“Chandragupta built an empire based on a strong central government and a large, powerful army. Ours is akin to it.”
That modern India has been inspired by the Mauryan concepts of statecraft and governance is one of the significant insights provided in “The Dancing Girl: A History of Early India,” by Balaji Sadasivan (1955-2010), a neurosurgeon and Singapore's former Senior Minister of State for Foreign Affairs.
Capturing this facet of the author's findings, the former President, A.P.J. Abdul Kalam, who launched the book at a function organised by The Hindu and SRM University here on Wednesday, said Chandragupta Maurya had built an empire based on a strong central government and a large, powerful army. “This model is virtually akin to the model being followed after our Independence.”
Another contribution of the Mauryas during the reign of Asoka, the former President noted, was the provision of moral and ethical dimension. “He defined that the primary purpose of the government was to provide peace, prosperity and welfare to all the citizens. The author rightly brings out that modern India looks to the Mauryan Empire for inspiration and has taken Mauryan Lion as the state emblem.”
Attributing the attainment of Independence to the phase of the freedom struggle which was led by Mahatma Gandhi, Mr. Kalam said people had to cherish and nurture Independence with the ethics and value system of the era of Chandragupta Maurya.
Quoting the author, Mr. Kalam said the Bhakti movement in India developed from Tamil-speaking south to Sanskrit-speaking north. The spiritual development of Hinduism was based on devotional songs, expressing ecstatic love for God. The compositions were mainly in Tamil, though the numbers of popular hymns were in Sanskrit. The Bhakti movement, encompassing Saivites and Vaishnavites, made Hinduism accessible to Indians of all States in both Sanskrit and regional languages, the former President pointed out.
S.R. Nathan, former President of Singapore, who presented copies of the book to donors, said it was labour of love written by an author who was captivated by the history of his ancestral homeland.
Pointing out that the rise of South Asia, like East Asia, was a civilisational one — though attention has been focussed on the economic potential — and the history of civilisations provided profound insights into their contemporary standing and the possible road ahead, Mr. Nathan said that from this perspective, the book offers much not only for the Diaspora but also for those who are in India itself.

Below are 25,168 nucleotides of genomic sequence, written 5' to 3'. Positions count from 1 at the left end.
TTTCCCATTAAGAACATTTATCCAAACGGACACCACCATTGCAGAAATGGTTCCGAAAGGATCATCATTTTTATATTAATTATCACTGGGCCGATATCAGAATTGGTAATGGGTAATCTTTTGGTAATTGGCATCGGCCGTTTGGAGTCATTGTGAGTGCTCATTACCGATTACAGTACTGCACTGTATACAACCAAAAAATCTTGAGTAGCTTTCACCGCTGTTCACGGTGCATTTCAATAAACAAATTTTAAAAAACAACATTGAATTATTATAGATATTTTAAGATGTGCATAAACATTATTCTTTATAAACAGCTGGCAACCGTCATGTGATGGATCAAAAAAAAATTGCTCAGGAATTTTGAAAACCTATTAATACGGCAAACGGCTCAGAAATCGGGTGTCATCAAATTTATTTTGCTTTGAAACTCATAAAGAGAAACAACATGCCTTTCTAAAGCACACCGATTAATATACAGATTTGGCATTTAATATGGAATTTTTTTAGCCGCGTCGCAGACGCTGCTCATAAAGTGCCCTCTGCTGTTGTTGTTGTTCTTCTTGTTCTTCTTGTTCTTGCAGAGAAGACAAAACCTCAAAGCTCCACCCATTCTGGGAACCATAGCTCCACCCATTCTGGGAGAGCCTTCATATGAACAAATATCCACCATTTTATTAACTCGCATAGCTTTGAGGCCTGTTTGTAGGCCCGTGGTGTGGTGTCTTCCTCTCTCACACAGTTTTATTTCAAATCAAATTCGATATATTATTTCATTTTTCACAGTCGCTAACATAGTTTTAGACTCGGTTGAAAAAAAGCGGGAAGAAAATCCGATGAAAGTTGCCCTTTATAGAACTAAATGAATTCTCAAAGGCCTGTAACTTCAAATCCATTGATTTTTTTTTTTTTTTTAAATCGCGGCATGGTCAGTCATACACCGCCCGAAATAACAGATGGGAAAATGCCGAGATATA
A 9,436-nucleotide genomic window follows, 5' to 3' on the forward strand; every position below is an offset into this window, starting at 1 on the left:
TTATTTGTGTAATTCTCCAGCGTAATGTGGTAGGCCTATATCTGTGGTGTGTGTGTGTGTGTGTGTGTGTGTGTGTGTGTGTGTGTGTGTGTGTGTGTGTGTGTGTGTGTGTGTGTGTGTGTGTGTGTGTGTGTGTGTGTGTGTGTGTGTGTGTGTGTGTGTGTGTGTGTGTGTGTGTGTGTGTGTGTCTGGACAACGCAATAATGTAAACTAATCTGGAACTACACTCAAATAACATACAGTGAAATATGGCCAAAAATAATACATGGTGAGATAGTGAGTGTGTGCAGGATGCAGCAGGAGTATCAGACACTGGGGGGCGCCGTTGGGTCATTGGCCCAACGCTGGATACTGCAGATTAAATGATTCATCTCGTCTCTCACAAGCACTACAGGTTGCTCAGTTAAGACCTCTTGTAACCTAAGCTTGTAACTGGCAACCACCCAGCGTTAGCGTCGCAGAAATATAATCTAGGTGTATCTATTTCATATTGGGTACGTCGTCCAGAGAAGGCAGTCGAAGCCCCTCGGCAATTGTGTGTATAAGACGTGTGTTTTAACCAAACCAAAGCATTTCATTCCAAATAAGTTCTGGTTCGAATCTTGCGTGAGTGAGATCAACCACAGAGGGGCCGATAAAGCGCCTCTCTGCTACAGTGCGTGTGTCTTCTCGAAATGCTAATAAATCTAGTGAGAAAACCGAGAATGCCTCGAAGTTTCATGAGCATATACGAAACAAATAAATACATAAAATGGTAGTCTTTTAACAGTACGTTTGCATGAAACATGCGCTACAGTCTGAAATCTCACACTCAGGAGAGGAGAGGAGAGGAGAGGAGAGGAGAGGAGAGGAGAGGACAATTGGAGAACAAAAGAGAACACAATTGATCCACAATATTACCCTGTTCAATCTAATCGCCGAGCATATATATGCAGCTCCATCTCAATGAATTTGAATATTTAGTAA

Ma Swan Hoo, wife of Balaji Sadasivan, who accompanied him on numerous visits to historic sites across India, provided the rationale for naming the book ‘The Dancing Girl', which refers to a bronze statuette excavated from Mohenjodaro and a showpiece in the National Museum in Delhi. This 10.8-cm statue, a symbol of an advanced civilisation that existed about 4,500 years ago, was important to the history of India, she said.
Balaji Sadasivan, whose roots were in Arcot of Tamil Nadu, was a great lover of the history and civilisation of many countries. He chose to write on the history of India, a country he was so much in love with. He had originally planned to cover the history from ancient times to the present period over five volumes. This book is a combination of the first two volumes of 30 chapters and covers the ancient period up to the start of the decline of the Mughal reign in the 17 century.
Addressing the gathering, N. Ram, Editor-in-Chief of The Hindu, praised Balaji Sadasivan's approach to history, and said the author regarded himself as an amateur but he was a gifted amateur. He instinctively realised that history was not an “unending catalogue of dull facts.”
By reading “The Dancing Girl,” one could learn a good deal about the mind and interests of the neurosurgeon and professional politician-turned historian. “He selects; draws out facts of significance, ignoring the dross and the trivial, and invests them with meaning. He provides interpretation. All interpretation is disputable but the historian must venture out to recreate, even trans-create, the historical picture. This is what this gifted amateur does in an engaging, accessible, enjoyable manner,” Mr. Ram added.
He appealed to Mr. Kalam to provide a push and use his moral influence for the Nalanda University revival project as there were reports of slow release of funds by the Union government to the project although the Bihar government had been very supportive.
Dr. V. Shanta, Chairperson, Adyar Cancer Institute, received a cheque for Rs. 5 lakh for the Institute from Mr. Kalam and Mr. Nathan. K. Kesavapany, Singapore's Ambassador to Jordan and Director, Institute of Southeast Asian Studies, and T. R. Pachamuthu, SRM University Chancellor, spoke.